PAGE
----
With the cost of clinical trials for a new drug running in the millions of dollars, bringing a drug to market in the billions, and the length of time it takes for a drug to be approved, drug companies are increasingly seeking acquisitions to extend product lines and expedite their entry into new fields.
What's more, drug companies are increasingly challenged by a cliff of their own, the "patent cliff," which threatens to deprive them of a vital source of future revenues. BioWorld Today estimates $290 billion in prescription drug sales will be subject to generic competition over the next five years.
In May 2008, Takeda Pharmaceutical (OTCPK:TKPYY) made a cash tender offer worth $8.8 billion to acquire Millenium Pharmaceuticals, giving it access to VELCADE, a leading oncology and inflammation product with blockbuster potential.
More recently though, there has been a trend to acquire companies before they complete clinical trials, resulting in sharp surges in the target company's stock.
Gilead Science (NASDAQ:GILD) acquired Calistoga Pharmaceutics in 2011 before completion of Phase II studies as a single agent in patients with refractory indolent non-hodgkins lymphoma (iNHL), and in combination with rituximab in the treatment of elderly patients with chronic lymphocytic leukemia (CLL).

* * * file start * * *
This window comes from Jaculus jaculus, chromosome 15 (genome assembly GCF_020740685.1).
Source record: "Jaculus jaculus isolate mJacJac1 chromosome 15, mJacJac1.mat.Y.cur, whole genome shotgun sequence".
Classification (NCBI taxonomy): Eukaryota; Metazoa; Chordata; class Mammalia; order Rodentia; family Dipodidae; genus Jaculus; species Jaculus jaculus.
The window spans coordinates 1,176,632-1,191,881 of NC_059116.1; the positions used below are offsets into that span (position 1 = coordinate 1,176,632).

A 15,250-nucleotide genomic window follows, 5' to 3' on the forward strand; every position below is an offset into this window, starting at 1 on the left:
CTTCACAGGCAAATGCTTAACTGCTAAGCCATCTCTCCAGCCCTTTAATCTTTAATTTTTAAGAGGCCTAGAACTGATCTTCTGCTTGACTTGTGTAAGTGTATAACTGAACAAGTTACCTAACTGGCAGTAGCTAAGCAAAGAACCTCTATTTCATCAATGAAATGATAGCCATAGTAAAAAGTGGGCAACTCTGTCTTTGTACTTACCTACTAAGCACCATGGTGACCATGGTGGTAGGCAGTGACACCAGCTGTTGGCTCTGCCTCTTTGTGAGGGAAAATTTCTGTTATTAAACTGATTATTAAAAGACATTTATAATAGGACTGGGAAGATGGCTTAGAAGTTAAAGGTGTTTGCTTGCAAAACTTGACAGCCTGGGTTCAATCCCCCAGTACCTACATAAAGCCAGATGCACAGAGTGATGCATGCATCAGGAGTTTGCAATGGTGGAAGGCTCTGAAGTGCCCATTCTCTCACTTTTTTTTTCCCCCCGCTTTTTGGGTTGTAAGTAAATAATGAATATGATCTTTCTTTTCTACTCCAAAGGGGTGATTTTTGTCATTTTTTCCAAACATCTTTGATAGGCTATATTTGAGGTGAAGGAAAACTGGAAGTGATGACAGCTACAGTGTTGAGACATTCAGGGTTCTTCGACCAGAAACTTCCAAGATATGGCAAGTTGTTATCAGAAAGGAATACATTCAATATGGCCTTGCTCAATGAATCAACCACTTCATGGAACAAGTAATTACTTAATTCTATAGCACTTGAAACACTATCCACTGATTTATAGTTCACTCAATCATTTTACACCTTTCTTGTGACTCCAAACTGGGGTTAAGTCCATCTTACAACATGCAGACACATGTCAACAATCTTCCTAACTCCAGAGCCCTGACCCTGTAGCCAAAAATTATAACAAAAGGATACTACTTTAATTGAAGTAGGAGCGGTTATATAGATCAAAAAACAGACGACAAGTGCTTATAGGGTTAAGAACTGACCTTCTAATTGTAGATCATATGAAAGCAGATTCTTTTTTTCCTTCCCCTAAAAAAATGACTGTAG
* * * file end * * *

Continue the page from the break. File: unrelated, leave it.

Celegene (NASDAQ:CELG) paid $925 million in early 2012 to acquire Avila Therapeutics, giving it access to its AVL-292, BTK (Burton's Tyrosine Kinase) inhibitor technology, even before Phase I clinical trials were complete.
That's anybody's educated guess, but companies developing products in emerging areas that are beginning to gain traction are attractive prospects.
This brings to mind TG Therapeutics Inc. (NASDAQ:TGTX) a tiny company that is developing an exciting portfolio of product candidates, including exciting new areas of cancer research. Formed as a spinout in January 2012 from a mid-size French pharmaceutical company, TG got its initial financing of $25MM to develop improved versions of two drug agents designed to disrupt aberrant B-cell activity, the cause of many cancers, particularly NHL and CLL, and autoimmune diseases.